The criteria for scheduling the surgical procedure must be clear, and these include a pre-operative evaluation that considers in detail the size, location, myometrial depth, distance from the fibroid to the serosa layer of the uterus, and the number of fibroids with possible degree of tissue degeneration with ultrasound or MRI, knowledge of the management of electrolytic or non-electrolytic distension fluids, and hysteroscopic irrigation pump, experience in the use of monopolar or bipolar resectoscopes, diode laser or mechanic resectors and when to select each one of them, and surgical judgement to use different techniques and to know when to stop the procedure or program it in two sessions [46].

Contraindications for a resectoscopy are: pelvic inflammatory disease or herpes infection, a distance of less than 5 mm from the fibroid to the uterine serosa, large size uterine cavity that does not allow the suitable distension and view of tumours, and a lack of surgical ability of the surgeon.

The success rate of 90% in myomectomies depends on the appropriate selection of the patient and being within the range of possible complications — from 1% to 5% in fibroids of less than 3 cm in diameter.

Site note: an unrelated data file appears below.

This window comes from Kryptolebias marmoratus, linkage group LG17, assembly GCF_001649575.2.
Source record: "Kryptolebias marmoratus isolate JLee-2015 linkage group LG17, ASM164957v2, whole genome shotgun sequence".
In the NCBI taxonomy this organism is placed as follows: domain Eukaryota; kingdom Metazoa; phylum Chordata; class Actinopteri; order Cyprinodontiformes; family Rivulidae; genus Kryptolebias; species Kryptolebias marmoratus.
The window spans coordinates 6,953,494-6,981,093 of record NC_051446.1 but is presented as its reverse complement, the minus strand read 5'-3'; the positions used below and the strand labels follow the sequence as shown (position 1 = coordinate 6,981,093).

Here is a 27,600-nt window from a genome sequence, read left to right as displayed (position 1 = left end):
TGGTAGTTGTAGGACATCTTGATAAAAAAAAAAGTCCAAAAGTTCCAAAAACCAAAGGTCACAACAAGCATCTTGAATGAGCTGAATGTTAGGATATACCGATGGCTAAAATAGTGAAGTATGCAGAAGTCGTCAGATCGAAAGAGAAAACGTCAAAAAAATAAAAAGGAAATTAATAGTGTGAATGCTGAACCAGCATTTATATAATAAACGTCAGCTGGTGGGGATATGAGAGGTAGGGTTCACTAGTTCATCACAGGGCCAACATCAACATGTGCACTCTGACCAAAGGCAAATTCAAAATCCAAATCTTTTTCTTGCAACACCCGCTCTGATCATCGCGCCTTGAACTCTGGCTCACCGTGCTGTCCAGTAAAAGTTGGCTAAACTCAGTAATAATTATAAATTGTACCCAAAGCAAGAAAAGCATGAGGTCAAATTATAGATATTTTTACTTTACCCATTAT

The entire fibroid must be removed without leaving any residual tissue and respecting the dissection plane of the pseudocapsule, which is part of the myometrium and favours the appropriate healing of the uterine wall.

The myomectomy can be performed in the office or in the operating theatre according to patient’s characteristics, intra-wall extension of the tumour, estimated surgical time since office procedures should not exceed more than 20 minutes, the diameter of the instrument, and if anaesthesia is required to improve the conditions and results of the surgery [47].

As decision criteria G-0 and G-1 fibroids with a minimum myometrial component and smaller than 15 mm can be treated in the office. Hysteroscopic resections can still be attempted in G-1 fibroids of less than from 4 to 5 cm and G-2 fibroids of less than from 5 to 6 cm of diameter in the operating theatre and with anaesthesia since pain occurs when surgically working in the myometrium that has sensory innervation.

In order to calculate the volume of the fibroid, the V = 4/3πr [3] formula must be used.

Using a 4 mm resectoscope loop, 0.5 cm [3] is removed per minute and a 5 cm diameter fibroid has 65.4 cm [3], so on average the procedure will require two hours, being within the pertinent time limit for a hysteroscopy [48].

In the office, scissors and 5 Fr grasper clamps can be used in fibroids of less than 15 mm, sectioning the pedicle in order to extract it and, if it is not possible to, wait from 30 to 45 days for the uterus to spontaneously expel it, or the tumour can also be divided into two parts in order to extract fragments.